The doctors wanted to get some blood gas values on him, so they started to pull some blood, then he started doing what they call "the kick of death" which is a spasmodic twitching of the limbs before going to arrest, then fell over, and went back into cardiac and respiratory arrest. Again, thanks to all of the help, we resuscitated him back to life. Unfortunately, I don't think his heart fully recovered and would repeatedly go back into arrest whenever the epinephrine we gave him wore off. We were going to put him on a constant epinephrine drip, but by that point the owners of the dog arrived and awaited their decision whie we had him stable.

My classmates today pointed out to me how amazed they are at how unphasable I am in the face of stressful situations such as that. However, I told them about how that was the case until the clients arrived. Just as I explained in my previous post about performing euthanasia for the first time, the dealing with the dog itself should not get to me, in fact, it would hinder my ability to save the dog. However, when those owners arrived bawling their eyes out, calling to the dog even though by that point he was likely brain dead, it became very difficult for me to do anything. That is by far and away the hardest aspect of the job, not performing euthanasia, or rectal palpation of cattle. What made matters much, much worse was that the dog went into arrest while the owners were in the room with the dog. We had to be sympathetic to the owners and escorted them out of the room while we performed CPR again.

In the end, we resuscitated the dog 7 times before the owners decided to call it quits and I completely felt their pain. Noone should have to go through such pain, but its an inevitability when one decides to own a pet. The amount of love and companionship they give us more than outweighs having to deal with such pain. We discussed the case and I was told I did everything perfectly, gave the dog much smaller doses of anesthetic than a young, healthy dog, kept breathing for him etc, but anesthesia is always a risk for patients like this one. The owners made the right decision when they decided to stop performing CPR and I completely feel for their loss.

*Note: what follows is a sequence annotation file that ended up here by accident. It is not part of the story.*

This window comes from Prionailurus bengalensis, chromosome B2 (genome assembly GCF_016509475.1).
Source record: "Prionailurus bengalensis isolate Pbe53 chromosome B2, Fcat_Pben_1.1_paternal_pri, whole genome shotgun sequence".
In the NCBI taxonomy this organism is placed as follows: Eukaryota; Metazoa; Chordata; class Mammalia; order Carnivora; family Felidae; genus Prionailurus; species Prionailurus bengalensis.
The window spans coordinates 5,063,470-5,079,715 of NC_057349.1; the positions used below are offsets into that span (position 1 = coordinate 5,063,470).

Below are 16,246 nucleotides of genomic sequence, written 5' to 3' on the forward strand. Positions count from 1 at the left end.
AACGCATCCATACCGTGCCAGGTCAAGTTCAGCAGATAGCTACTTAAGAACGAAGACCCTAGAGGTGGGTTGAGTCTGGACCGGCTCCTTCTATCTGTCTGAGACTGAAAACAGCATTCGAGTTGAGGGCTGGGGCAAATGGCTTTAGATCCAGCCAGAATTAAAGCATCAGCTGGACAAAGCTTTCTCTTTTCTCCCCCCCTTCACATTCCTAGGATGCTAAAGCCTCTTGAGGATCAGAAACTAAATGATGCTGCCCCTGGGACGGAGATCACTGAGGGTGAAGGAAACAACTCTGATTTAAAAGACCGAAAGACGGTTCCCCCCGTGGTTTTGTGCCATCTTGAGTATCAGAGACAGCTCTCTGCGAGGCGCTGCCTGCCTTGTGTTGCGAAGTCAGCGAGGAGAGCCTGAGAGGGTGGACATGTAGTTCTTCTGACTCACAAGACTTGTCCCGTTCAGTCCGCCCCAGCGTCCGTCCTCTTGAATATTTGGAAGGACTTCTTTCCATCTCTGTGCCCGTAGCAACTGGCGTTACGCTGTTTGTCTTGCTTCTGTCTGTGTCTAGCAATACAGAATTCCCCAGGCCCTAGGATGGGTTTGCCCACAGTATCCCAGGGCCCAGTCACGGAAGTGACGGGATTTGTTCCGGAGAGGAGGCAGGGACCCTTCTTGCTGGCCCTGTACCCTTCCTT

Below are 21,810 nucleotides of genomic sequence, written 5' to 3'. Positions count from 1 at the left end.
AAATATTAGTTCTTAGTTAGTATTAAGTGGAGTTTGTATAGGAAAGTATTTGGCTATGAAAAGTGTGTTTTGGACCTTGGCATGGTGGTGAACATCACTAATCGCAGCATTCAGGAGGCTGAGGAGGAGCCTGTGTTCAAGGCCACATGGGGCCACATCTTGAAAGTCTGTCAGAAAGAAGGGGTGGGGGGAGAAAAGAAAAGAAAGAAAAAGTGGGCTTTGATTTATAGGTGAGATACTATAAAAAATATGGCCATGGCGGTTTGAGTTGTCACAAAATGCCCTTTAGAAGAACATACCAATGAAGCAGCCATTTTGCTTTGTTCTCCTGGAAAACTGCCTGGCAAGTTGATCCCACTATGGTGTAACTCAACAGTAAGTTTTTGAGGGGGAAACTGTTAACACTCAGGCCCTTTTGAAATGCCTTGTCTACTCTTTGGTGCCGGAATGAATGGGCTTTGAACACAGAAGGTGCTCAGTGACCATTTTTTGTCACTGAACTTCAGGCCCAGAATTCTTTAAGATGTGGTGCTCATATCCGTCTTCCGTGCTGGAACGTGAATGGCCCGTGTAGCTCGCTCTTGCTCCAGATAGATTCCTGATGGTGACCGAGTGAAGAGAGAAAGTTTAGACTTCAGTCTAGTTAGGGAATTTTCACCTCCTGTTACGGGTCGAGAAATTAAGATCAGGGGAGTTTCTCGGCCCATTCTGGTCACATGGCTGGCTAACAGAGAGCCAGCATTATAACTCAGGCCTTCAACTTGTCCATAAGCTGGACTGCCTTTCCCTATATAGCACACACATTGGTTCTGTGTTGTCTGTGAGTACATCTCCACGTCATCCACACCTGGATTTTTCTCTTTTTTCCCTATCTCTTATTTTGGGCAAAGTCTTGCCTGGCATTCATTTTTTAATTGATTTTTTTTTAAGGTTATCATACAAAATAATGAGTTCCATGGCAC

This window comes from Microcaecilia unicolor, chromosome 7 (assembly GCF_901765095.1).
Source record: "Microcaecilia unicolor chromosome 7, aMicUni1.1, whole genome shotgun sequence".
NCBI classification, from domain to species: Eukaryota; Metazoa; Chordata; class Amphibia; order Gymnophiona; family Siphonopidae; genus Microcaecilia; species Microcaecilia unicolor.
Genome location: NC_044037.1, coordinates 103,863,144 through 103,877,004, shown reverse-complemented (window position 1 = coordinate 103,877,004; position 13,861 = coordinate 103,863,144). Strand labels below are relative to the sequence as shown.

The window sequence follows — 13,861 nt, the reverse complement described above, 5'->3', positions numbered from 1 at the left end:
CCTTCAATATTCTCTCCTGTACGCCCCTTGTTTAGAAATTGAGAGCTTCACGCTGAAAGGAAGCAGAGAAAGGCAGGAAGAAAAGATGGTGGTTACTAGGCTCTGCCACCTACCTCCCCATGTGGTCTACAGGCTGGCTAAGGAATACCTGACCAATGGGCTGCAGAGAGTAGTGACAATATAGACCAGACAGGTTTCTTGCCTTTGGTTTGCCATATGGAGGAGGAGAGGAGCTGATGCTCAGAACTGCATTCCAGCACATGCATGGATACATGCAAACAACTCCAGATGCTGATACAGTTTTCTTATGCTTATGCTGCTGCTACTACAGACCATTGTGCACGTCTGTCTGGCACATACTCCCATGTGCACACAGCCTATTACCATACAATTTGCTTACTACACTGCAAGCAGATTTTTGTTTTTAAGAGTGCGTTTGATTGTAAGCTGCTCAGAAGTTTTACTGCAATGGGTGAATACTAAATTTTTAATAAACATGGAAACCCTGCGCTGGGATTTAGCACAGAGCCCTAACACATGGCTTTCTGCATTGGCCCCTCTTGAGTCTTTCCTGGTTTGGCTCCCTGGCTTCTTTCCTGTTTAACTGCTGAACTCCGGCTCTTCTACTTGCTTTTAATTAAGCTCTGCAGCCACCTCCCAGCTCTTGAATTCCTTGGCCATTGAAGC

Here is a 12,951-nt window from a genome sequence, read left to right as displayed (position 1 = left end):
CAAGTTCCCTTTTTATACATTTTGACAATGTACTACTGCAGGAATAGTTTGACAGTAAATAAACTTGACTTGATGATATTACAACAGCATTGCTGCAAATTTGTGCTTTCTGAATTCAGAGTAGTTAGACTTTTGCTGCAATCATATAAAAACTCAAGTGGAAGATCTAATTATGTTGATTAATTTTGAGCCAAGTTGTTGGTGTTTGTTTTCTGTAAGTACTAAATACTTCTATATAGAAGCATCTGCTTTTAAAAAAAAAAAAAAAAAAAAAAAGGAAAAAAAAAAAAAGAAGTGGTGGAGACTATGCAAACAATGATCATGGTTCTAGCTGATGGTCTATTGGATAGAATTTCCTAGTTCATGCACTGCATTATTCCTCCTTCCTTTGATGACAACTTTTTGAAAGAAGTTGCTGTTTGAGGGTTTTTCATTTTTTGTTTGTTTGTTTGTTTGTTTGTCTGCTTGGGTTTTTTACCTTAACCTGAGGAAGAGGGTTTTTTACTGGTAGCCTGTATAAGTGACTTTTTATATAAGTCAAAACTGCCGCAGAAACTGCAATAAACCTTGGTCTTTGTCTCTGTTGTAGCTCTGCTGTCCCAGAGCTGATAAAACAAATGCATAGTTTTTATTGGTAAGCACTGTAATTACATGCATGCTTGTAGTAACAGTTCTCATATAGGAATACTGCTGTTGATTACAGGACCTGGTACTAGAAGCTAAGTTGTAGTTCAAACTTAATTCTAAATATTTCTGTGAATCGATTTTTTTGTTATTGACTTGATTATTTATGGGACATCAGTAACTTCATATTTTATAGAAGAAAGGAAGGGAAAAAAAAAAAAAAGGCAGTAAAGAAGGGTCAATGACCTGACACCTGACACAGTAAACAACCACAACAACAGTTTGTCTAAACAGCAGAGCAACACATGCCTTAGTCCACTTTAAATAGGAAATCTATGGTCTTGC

Sorry for the sad news, but my next block starts on Monday and I get to go to the other end of the surgery table as my next block is on orthopedic surgery, which I find super fascinating. Thanks to all for reading!

Sunday, July 15, 2007

Warning: Cute Animal Picture Alert

Greetings again. I am now back indoors and back to working with companion animals. As mentioned previously, I am now on my block of anesthesia, but before I get into that, here are a couple of finals pictures from my large animal ambulatory medicine block.
The picture above is one of me holding a lamb (duh) where we were called to treat a single ewe in the flock for anemia. The interesting thing about this farm was how the owners had a total of 200 sheep, but didn't market any of them (i.e. they were all pets) and had a name for every one of them. The ewe that was anemic was 12 years old and had this lamb just recently. Because this was going to be her last lamb, the lamb was fittingly named "Finale".
This picture is of me with one of the school's calves. These lil calf houses are absolutely fantastic for keeping the calves happy and preventing transmissible disease during their most vulnerable time in life. Have no fear, there was nothing wrong with this calf :).
Here, my group and I are doing some assemly line-style vaccinations of calves owned by the school. To the left are two of the food animal professors from the school. I want to note that I was not looking because I didn't hear the photographer wanted us to look at the camera. :P

That's all for now, I'm exhausted from my day at beautiful Smith Mountain Lake, a resort area snuggled in the Appalachians where my wife and I celebrated our 1-year wedding anniversary canoeing and swimming around the lake. More updates to come, stay tuned!

Sunday, July 8, 2007

Doin' Time

Well, today is the last day of my ambulatory large animal medicine block and I will greatly miss it. I'm on call today so I might have to go out again (which will hopefully lead to some more good stories). The picture here is of yours truly placing a tube down a cow's esophagus. After placing the tube you secure it to the cow's face and then pump a watery mixture of calcium, phosphorus, magnesium, potassium, and other nutrients down into their rumen. Many farmers can't afford real expensive medications or advanced procedures, so you're often left to only provide supportive care as your primary treatment for these animals. This cow in particular was bouncing back from an LDA correction like I described in my previous post.